Wellington Monument, Dublin

The Wellington Monument (Irish: Leacht Wellington),[2] or sometimes the Wellington Testimonial,[a] is an obelisk located in the Phoenix Park, Dublin, Ireland.

Wellington Monument
Ireland - Dublin - Phoenix Park - Wellington Monument 2.jpg
Wellington Monument (Wellington Testimonial) in Dublin's Phoenix Park
Coordinates53°20′56″N 6°18′11″W / 53.3490°N 6.3031°W / 53.3490; -6.3031Coordinates: 53°20′56″N 6°18′11″W / 53.3490°N 6.3031°W / 53.3490; -6.3031
LocationPhoenix Park, Dublin, Ireland
DesignerRobert Smirke
Height62 metres (203 ft)[1]
Beginning date1817
Opening date1861
Dedicated toArthur Wellesley, 1st Duke of Wellington

The testimonial is situated at the southeast end of the Park, overlooking Kilmainham and the River Liffey. The structure is 62 metres (203 ft) tall, making it the largest obelisk in Europe.[3]


The Wellington Testimonial was built to commemorate the victories of Arthur Wellesley, 1st Duke of Wellington. Wellington, the British politician and general, also known as the 'Iron Duke', was born in Ireland. Originally planned to be located in Merrion Square, it was built in the Phoenix Park after opposition from the square's residents.[4]

The obelisk was designed by the architect Sir Robert Smirke and the foundation stone was laid in 1817. In 1820, the project ran out of construction funds and the structure remained unfinished until 18 June 1861 when it was opened to the public. There were also plans for a statue of Wellington on horseback, but a shortage of funds ruled that out.[5]


There are four bronze plaques cast from cannons captured at Waterloo – three of which have pictorial representations of his career while the fourth has an inscription.[1] The plaques depict 'Civil and Religious Liberty' by John Hogan, 'Waterloo' by Thomas Farrell and the 'Indian Wars' by Joseph Robinson Kirk. The inscription reads:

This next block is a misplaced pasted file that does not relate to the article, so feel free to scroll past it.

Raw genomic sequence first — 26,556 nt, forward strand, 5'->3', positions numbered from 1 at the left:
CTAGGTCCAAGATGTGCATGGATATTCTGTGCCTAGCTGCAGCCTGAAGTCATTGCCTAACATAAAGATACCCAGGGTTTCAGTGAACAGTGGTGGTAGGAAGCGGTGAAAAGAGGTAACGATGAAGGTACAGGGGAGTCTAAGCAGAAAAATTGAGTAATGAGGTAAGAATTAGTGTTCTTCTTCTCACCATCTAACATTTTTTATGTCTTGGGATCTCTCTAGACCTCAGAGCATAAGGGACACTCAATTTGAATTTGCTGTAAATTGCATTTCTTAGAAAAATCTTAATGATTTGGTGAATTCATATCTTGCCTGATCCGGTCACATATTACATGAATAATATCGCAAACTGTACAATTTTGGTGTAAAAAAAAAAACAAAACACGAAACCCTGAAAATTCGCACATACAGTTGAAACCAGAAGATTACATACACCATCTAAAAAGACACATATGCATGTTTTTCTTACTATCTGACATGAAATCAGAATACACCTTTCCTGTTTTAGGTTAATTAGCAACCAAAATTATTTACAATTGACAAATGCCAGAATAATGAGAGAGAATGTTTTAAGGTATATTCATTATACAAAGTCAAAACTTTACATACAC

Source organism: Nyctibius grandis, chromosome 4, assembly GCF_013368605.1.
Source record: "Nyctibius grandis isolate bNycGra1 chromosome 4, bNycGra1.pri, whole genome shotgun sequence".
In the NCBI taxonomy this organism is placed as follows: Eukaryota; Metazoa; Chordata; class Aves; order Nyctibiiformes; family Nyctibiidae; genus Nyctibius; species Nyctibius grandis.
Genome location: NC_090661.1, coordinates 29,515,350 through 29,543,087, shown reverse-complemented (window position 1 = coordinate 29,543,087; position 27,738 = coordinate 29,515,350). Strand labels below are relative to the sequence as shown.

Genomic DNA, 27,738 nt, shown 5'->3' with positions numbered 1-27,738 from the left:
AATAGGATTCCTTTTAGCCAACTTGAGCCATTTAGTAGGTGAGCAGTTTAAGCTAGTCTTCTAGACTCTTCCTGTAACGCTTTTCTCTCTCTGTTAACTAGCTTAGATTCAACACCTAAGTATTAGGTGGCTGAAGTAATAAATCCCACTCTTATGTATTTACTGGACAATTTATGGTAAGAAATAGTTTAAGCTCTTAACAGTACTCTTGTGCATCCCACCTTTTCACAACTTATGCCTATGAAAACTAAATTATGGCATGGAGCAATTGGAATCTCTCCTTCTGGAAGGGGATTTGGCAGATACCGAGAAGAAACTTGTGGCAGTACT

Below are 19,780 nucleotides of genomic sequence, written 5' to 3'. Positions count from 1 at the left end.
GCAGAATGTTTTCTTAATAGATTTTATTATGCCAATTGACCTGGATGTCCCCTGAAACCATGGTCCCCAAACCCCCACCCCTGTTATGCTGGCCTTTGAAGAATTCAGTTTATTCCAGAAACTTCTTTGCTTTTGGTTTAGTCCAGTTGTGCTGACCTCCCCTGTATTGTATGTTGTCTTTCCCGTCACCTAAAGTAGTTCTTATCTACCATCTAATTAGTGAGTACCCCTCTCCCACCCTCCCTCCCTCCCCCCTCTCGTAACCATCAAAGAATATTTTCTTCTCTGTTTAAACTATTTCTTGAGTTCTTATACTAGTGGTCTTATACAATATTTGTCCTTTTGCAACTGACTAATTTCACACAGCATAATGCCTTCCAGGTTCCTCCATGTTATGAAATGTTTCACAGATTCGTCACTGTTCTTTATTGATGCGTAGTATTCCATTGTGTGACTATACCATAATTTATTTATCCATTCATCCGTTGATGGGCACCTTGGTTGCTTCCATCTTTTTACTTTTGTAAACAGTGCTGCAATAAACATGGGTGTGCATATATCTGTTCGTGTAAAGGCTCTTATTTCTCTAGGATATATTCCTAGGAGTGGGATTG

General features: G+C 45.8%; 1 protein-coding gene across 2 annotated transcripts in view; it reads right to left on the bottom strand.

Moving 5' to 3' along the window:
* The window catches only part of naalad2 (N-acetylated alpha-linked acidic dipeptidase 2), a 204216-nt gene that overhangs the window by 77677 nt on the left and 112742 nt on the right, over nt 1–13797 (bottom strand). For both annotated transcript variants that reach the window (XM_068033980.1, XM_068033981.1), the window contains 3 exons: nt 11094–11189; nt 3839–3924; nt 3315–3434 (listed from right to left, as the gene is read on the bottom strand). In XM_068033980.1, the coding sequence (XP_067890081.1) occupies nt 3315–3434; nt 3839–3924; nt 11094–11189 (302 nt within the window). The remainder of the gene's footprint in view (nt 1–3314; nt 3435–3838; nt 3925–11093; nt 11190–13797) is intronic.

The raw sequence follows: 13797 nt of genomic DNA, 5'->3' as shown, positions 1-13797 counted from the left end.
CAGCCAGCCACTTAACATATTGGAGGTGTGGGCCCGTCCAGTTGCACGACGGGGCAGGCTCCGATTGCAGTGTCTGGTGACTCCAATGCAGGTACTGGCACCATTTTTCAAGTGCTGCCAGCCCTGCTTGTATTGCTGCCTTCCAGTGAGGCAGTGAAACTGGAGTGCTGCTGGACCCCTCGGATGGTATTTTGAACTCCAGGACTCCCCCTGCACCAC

Asia and Europe, saved by thee, proclaim
Invincible in war thy deathless name,
Now round thy brow the civic oak we twine
That every earthly glory may be thine.

Cultural referencesEdit

The monument is referenced throughout James Joyce's Finnegans Wake. The first page of the novel alludes to a giant whose head is at "Howth Castle and Environs" and whose toes are at "a knock out in the park (p. 3)"; John Bishop extends the analogy, interpreting this centrally located obelisk as the prone giant's male member.[6] A few pages later, the monument is the site of the fictional "Willingdone Museyroom" (p. 8).[7]



  1. ^ A testimonial is erected to a living person, as Wellington was when construction started[1]


  1. ^ a b c d "Wellington Monument, Phoenix Park, Dublin, Dublin City". buildingsofireland.ie. National Inventory of Architectural Heritage. Retrieved 7 July 2020.
  2. ^ "Leacht Wellington / Wellington Monument". Irish Placenames Commission. Retrieved 1 July 2015.
  3. ^ "1856 – Design for Wellington Testimonial, Phoenix Park, Dublin". Archiseek (Architecture site). 4 January 2012. Retrieved 1 July 2015.
  4. ^ Garnett, P. F. (June–August 1952). "The Wellington Testimonial". Dublin Historical Record. 13 (2): 48–61. JSTOR 30105448.
  5. ^ "1861 – Wellington Monument, Phoenix Park, Dublin". Archiseek (Architecture site). 5 February 2010. Retrieved 1 July 2015.
  6. ^ Bishop, John (1986), Joyce's Book of the Dark: Finnegans Wake, University of Wisconsin Press, pp. 34–35, ISBN 9780299108205
  7. ^ Tindall, William York (1996). A Reader's Guide to Finnegans Wake. Syracuse University Press. ISBN 9780815603856.